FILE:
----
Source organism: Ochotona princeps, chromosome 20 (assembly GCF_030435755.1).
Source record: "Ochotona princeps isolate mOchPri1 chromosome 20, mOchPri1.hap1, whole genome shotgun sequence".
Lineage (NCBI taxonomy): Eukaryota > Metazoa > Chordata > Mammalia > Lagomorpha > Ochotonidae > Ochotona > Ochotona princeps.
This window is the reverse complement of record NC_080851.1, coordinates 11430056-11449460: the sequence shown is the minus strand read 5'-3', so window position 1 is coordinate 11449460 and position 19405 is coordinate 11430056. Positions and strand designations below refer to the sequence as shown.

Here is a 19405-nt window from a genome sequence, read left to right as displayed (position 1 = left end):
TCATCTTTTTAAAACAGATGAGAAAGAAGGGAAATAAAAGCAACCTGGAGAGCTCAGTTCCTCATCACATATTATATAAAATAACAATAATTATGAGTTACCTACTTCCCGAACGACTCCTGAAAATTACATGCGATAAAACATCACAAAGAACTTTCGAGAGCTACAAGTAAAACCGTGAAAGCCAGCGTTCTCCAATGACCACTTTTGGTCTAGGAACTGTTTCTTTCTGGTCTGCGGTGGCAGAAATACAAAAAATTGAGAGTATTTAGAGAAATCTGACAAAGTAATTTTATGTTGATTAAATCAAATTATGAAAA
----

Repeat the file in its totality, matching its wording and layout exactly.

Source organism: Ochotona princeps, chromosome 20 (assembly GCF_030435755.1).
Source record: "Ochotona princeps isolate mOchPri1 chromosome 20, mOchPri1.hap1, whole genome shotgun sequence".
Lineage (NCBI taxonomy): Eukaryota > Metazoa > Chordata > Mammalia > Lagomorpha > Ochotonidae > Ochotona > Ochotona princeps.
This window is the reverse complement of record NC_080851.1, coordinates 11430056-11449460: the sequence shown is the minus strand read 5'-3', so window position 1 is coordinate 11449460 and position 19405 is coordinate 11430056. Positions and strand designations below refer to the sequence as shown.

Here is a 19405-nt window from a genome sequence, read left to right as displayed (position 1 = left end):
TCATCTTTTTAAAACAGATGAGAAAGAAGGGAAATAAAAGCAACCTGGAGAGCTCAGTTCCTCATCACATATTATATAAAATAACAATAATTATGAGTTACCTACTTCCCGAACGACTCCTGAAAATTACATGCGATAAAACATCACAAAGAACTTTCGAGAGCTACAAGTAAAACCGTGAAAGCCAGCGTTCTCCAATGACCACTTTTGGTCTAGGAACTGTTTCTTTCTGGTCTGCGGTGGCAGAAATACAAAAAATTGAGAGTATTTAGAGAAATCTGACAAAGTAATTTTATGTTGATTAAATCAAATTATGAAAA